I suspect that when this debate has made its way through the courts, a new issue will have emerged: that the state has no business in the marriage business, period. Once upon a time, some states did indeed have a vested interest in legitimating and normalizing marriage. This social institution created lines of legitimacy, lines that were crucial for establishing lines of inheritance and what have you. But we have other ways of handling these matters now. Religious communities can decide freely, and according to their own particular (traditional or not) norms, what sorts of “marital” couplings to recognize and even to celebrate, but it is not immediately clear what business the secular state has in sanctioning such unions.
And so the end result of this long debate—and it will be a long one—may have the unintended consequence of lending a newly aggrieved social group a more public voice: those single or quietly cohabitating persons who are tired of hearing arguments about the legitimacy or the sanctity of marriage (marriage was always the most secular of sacraments, after all, even in the Middle Ages).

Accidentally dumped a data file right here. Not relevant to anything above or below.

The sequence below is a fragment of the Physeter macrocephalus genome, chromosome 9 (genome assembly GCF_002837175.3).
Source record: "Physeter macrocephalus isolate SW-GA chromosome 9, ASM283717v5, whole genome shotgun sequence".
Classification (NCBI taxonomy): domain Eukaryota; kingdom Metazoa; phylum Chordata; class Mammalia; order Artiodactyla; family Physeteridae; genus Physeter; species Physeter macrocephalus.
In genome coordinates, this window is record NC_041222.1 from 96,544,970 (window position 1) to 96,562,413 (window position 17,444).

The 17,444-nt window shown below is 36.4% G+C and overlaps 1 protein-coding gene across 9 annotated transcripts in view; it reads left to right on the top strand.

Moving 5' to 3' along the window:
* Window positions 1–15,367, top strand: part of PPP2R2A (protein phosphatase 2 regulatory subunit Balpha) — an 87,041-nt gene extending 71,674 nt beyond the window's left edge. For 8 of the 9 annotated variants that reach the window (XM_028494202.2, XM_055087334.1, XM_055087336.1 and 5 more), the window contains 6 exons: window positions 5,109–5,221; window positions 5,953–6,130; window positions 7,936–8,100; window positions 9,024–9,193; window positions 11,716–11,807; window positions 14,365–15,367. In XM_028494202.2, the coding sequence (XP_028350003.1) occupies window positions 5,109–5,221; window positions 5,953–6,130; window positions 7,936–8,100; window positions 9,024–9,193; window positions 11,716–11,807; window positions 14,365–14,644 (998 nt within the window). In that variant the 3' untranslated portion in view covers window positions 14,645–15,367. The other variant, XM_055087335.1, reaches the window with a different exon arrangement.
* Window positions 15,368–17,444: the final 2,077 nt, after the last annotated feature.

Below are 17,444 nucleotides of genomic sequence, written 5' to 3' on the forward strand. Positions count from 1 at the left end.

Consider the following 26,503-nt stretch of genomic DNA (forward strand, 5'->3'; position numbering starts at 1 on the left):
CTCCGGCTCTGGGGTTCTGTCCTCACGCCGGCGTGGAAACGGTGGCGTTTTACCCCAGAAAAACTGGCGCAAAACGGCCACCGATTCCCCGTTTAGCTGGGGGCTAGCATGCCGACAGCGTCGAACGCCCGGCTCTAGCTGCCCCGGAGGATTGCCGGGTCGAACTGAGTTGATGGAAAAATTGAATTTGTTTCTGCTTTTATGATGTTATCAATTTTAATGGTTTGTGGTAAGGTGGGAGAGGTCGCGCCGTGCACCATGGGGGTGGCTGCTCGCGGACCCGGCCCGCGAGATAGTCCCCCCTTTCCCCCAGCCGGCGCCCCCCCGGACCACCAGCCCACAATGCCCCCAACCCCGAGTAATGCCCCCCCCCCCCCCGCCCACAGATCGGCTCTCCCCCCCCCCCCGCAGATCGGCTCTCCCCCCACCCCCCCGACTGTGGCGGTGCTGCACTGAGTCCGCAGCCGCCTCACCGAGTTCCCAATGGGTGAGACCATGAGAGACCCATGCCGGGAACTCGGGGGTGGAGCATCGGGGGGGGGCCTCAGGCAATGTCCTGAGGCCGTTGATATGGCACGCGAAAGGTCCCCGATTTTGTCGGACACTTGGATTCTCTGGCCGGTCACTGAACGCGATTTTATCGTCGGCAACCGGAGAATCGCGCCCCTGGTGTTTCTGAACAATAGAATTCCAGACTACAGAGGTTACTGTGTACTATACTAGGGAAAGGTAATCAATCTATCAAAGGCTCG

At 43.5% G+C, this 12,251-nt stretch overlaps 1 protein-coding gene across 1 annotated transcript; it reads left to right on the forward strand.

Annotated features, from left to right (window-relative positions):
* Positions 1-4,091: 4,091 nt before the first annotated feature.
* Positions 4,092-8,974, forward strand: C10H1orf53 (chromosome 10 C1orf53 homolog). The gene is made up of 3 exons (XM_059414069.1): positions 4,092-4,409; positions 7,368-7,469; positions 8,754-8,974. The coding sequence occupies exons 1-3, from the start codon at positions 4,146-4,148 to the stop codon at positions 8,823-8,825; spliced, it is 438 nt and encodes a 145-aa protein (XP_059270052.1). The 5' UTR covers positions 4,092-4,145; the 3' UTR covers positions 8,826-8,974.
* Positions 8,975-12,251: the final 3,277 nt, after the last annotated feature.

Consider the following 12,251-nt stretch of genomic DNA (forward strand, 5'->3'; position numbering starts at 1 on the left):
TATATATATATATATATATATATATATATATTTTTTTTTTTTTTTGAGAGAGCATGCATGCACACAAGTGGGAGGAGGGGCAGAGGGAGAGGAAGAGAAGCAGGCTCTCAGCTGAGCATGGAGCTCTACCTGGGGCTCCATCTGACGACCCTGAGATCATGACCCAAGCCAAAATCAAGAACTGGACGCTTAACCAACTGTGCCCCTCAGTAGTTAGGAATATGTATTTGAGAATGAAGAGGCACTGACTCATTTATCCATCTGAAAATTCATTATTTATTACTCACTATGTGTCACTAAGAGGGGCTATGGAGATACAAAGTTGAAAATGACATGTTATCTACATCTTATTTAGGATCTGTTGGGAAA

The end results of the legal challenges currently being pursued by all sides on this question may be as unexpected as they will be intriguing: the realization that a secular state cannot justify its continued involvement in the social institution of marriage.
But this outcome may well prove to be a form of secularism that even the most strident of secularists may have a hard time accepting. That is how deep the cultural commitment to such a social convention runs in the United States today. Jesus may not have been married, but he went to weddings and even blessed one with wine.
But he did not marry himself, and the modern state would not have recognized his relationship with the mysterious Mary at all. No tax breaks for Jesus and the Magdalene. So what to make of the legal sanction of a discriminating judgment that would make the Savior a second-class secular citizen?